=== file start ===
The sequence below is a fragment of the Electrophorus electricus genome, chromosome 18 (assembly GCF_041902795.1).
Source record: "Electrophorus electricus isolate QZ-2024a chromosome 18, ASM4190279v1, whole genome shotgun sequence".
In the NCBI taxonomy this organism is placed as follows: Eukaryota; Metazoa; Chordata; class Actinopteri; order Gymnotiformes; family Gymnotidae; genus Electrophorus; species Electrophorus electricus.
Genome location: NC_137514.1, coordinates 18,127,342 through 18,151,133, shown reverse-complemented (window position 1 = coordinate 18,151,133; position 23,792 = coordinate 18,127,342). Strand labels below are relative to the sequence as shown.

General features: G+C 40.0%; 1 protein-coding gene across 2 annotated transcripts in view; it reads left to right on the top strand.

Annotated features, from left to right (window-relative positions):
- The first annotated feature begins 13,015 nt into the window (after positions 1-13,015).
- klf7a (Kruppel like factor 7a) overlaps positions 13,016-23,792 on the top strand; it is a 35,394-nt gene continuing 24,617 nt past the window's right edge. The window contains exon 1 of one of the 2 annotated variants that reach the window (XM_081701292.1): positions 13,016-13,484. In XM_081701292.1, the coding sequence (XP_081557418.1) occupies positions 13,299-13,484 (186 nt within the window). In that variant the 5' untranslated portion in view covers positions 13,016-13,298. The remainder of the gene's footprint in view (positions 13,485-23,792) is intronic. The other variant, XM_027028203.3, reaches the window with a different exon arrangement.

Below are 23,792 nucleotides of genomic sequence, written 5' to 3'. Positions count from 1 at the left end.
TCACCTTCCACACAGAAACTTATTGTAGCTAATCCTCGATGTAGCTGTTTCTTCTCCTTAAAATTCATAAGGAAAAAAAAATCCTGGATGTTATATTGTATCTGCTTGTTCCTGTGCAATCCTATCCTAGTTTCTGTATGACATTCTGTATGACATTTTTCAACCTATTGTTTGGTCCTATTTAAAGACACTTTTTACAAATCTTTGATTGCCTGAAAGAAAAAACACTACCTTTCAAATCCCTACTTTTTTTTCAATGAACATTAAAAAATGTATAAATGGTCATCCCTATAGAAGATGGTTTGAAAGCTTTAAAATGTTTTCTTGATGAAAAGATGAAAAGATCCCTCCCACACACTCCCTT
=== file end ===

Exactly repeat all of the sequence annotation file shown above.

The sequence below is a fragment of the Electrophorus electricus genome, chromosome 18 (assembly GCF_041902795.1).
Source record: "Electrophorus electricus isolate QZ-2024a chromosome 18, ASM4190279v1, whole genome shotgun sequence".
In the NCBI taxonomy this organism is placed as follows: Eukaryota; Metazoa; Chordata; class Actinopteri; order Gymnotiformes; family Gymnotidae; genus Electrophorus; species Electrophorus electricus.
Genome location: NC_137514.1, coordinates 18,127,342 through 18,151,133, shown reverse-complemented (window position 1 = coordinate 18,151,133; position 23,792 = coordinate 18,127,342). Strand labels below are relative to the sequence as shown.

General features: G+C 40.0%; 1 protein-coding gene across 2 annotated transcripts in view; it reads left to right on the top strand.

Annotated features, from left to right (window-relative positions):
- The first annotated feature begins 13,015 nt into the window (after positions 1-13,015).
- klf7a (Kruppel like factor 7a) overlaps positions 13,016-23,792 on the top strand; it is a 35,394-nt gene continuing 24,617 nt past the window's right edge. The window contains exon 1 of one of the 2 annotated variants that reach the window (XM_081701292.1): positions 13,016-13,484. In XM_081701292.1, the coding sequence (XP_081557418.1) occupies positions 13,299-13,484 (186 nt within the window). In that variant the 5' untranslated portion in view covers positions 13,016-13,298. The remainder of the gene's footprint in view (positions 13,485-23,792) is intronic. The other variant, XM_027028203.3, reaches the window with a different exon arrangement.

Below are 23,792 nucleotides of genomic sequence, written 5' to 3'. Positions count from 1 at the left end.
TCACCTTCCACACAGAAACTTATTGTAGCTAATCCTCGATGTAGCTGTTTCTTCTCCTTAAAATTCATAAGGAAAAAAAAATCCTGGATGTTATATTGTATCTGCTTGTTCCTGTGCAATCCTATCCTAGTTTCTGTATGACATTCTGTATGACATTTTTCAACCTATTGTTTGGTCCTATTTAAAGACACTTTTTACAAATCTTTGATTGCCTGAAAGAAAAAACACTACCTTTCAAATCCCTACTTTTTTTTCAATGAACATTAAAAAATGTATAAATGGTCATCCCTATAGAAGATGGTTTGAAAGCTTTAAAATGTTTTCTTGATGAAAAGATGAAAAGATCCCTCCCACACACTCCCTT